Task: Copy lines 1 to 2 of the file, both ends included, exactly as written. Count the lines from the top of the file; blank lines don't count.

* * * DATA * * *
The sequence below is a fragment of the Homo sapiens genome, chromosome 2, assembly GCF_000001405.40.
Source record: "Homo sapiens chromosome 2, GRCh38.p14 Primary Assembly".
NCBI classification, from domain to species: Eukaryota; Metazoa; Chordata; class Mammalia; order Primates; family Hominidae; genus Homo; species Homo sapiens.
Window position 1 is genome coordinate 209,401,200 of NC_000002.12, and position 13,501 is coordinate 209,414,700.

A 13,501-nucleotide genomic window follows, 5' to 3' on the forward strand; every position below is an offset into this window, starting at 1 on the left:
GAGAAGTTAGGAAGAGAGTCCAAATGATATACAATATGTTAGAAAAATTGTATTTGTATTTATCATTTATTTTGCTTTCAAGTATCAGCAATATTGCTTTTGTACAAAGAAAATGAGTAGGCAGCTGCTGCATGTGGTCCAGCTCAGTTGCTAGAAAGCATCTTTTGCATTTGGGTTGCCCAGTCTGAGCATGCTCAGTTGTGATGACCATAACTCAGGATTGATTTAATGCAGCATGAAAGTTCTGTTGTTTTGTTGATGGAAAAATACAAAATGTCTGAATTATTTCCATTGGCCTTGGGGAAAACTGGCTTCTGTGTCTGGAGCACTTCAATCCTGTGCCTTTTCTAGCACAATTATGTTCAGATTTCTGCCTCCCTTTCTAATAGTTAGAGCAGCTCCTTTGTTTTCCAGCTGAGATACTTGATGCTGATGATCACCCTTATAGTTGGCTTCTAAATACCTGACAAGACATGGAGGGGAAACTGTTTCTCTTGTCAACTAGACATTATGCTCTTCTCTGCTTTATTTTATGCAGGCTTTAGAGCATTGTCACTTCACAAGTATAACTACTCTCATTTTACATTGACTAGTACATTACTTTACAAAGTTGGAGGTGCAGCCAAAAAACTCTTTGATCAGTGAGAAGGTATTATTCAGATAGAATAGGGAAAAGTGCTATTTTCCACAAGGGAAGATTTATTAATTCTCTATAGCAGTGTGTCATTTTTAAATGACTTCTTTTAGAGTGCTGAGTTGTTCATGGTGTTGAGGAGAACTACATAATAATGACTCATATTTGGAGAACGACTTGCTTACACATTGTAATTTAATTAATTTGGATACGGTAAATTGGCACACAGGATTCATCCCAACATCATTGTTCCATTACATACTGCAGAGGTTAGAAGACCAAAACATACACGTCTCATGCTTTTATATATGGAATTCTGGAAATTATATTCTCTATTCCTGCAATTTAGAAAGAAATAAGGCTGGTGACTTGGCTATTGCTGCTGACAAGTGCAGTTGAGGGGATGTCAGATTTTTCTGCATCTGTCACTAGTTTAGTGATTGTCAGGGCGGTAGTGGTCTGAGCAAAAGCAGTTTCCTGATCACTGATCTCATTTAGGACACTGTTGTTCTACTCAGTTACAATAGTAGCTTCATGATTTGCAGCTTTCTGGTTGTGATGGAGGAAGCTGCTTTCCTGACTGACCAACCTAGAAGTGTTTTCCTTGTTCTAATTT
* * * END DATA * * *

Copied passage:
The sequence below is a fragment of the Homo sapiens genome, chromosome 2, assembly GCF_000001405.40.
Source record: "Homo sapiens chromosome 2, GRCh38.p14 Primary Assembly".